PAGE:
Or do successful Supply Management Organizations adapt their customers to them?
It’s a good question. For a few years now, thought leaders, including the doctor here on SI, have been saying that good Supply Management organizations become the go-to organization in the company. They do this by making sure that each time they are engaged, they identify what the customer organization thinks is valuable and ensuring that they deliver that in addition to, or, if need be, instead of cost savings. Supply Management also works hard to identify problems, including problems the customer organization may not even know it has, and solutions to those problems. Supply Management also goes out of its way to make sure that the customer organization gets its fair share of credit so that the customer will want to use the services of the Supply Management organization again. As the success stories spread, and its reputation grows, more organizations turn to Supply Management, which begins to be known as the go-to organization. Once Supply Management has most of the organizations of the company as internal customers, it hits the target of 80%+ spend under management, and begins to deliver not only significant savings, but to identify value opportunities.
For example, if Marketing is approaching Supply Management for the first time, Supply Management won’t focus on its cost savings strengths, because, honestly, Marketing doesn’t give a damn about savings. Marketing’s job is to create as much demand and value as it can within the budget it is given. As long as Marketing stays within budget, it’s happy. As a result, Supply Management will need to identify what Marketing really needs. Is it a better campaign management process (and Supply Management is the king of processes)? Is it better supplier identification and qualification? Is it a way to qualify the value it is getting (through a balanced scorecard, for example)? Supply Management will deliver what Marketing really needs, and also identify ways that cost can be reduced on the production side (be it print, media, etc.) and freed up for more value-creation activities such as campaign design or creative development (for web and print media). In addition, if Marketing said it needed help with supplier identification and qualification, Supply Management might also notice that Marketing’s supplier management and campaign management processes were weak, and devise appropriate processes, using its RFX and/or project management tools, to improve Marketing’s processes and then demonstrate to the Marketing department how it could do better (and, if need be, let Marketing take full credit). Marketing will see a department that wants to produce value (and not just reduce budgets), make Supply Management a core part of its spend-related processes, and spread the good word.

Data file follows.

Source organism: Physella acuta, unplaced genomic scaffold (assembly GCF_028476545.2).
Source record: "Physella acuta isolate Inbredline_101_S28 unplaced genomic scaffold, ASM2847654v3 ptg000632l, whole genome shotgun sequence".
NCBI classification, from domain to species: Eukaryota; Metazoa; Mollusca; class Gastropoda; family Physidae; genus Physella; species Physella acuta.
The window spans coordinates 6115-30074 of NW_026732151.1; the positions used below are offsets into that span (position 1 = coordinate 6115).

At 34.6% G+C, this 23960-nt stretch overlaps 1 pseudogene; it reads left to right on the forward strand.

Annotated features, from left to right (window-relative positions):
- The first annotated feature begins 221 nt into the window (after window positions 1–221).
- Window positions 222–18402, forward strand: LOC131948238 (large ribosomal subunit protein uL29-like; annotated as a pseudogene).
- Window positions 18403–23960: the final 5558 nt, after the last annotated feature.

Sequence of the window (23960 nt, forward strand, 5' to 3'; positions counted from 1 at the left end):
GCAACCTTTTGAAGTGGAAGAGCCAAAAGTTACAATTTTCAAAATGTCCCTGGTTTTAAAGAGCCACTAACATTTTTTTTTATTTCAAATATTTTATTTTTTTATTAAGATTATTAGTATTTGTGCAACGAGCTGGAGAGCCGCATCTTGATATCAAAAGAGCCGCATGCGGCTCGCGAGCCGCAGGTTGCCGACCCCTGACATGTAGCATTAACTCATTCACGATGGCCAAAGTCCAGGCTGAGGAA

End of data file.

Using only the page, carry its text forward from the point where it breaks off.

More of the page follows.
But is identifying, and doing, what the customer wants the right thing? If, as Michael Schrage implies in his book that asks what do you want your customers to become, you are what you consume, then you should be doing more than just servicing your customer desires. Specifically, instead of adapting to the (internal) customer, you should be adapting the (internal) customer to you.
Of course, this is easier said than done when you don’t have any internal customers, or any customers beyond the customers with spend that has been mandated to you by the CEO, CFO, or COO. If you don’t have internal customers, you have to adapt to their needs, or at least appear to adapt to their needs, in order to get them. That being said, it may be that the only way you’re going to ultimately succeed as a Supply Management organization, especially when you are continually given the ludicrous mandate of cost-reduction (without any consideration of whether or not it makes sense), is if you adapt your customers to appropriate processes and technologies. If the processes and technologies your internal customers are using don’t reduce cost, increase efficiency, or add value, then theose customer processes and technologies need to be adapted to processes and technologies that do — otherwise, you will be hindered as a Supply Management organization.
Remembering that, as Michael Schrage points out, the real purpose of business is to profitably transform a customer and that the real purpose of Supply Management is to align with, and serve the, organizational goals, at some point Supply Management has to go beyond just serving the internal customers — it has to adapt them to be cogs in the Supply Management wheel that keeps the business turning. Just like Apple trained its customers to be design connoisseurs, Supply Management needs to train its customers to be value connoisseurs — who know how to balance cost and expected return appropriately for all types of spend.
While, in the end, Supply Management might just be one stray vegetable in a very large pot of organizational stew, it has a choice. Supply Management can be the bland celery that absorbs the flavours all of the other vegetables until it has absolutely no individual flavour of its own, or it can be the pepper that defines the flavour of the organizational stew. It’s your choice, Supply Managers.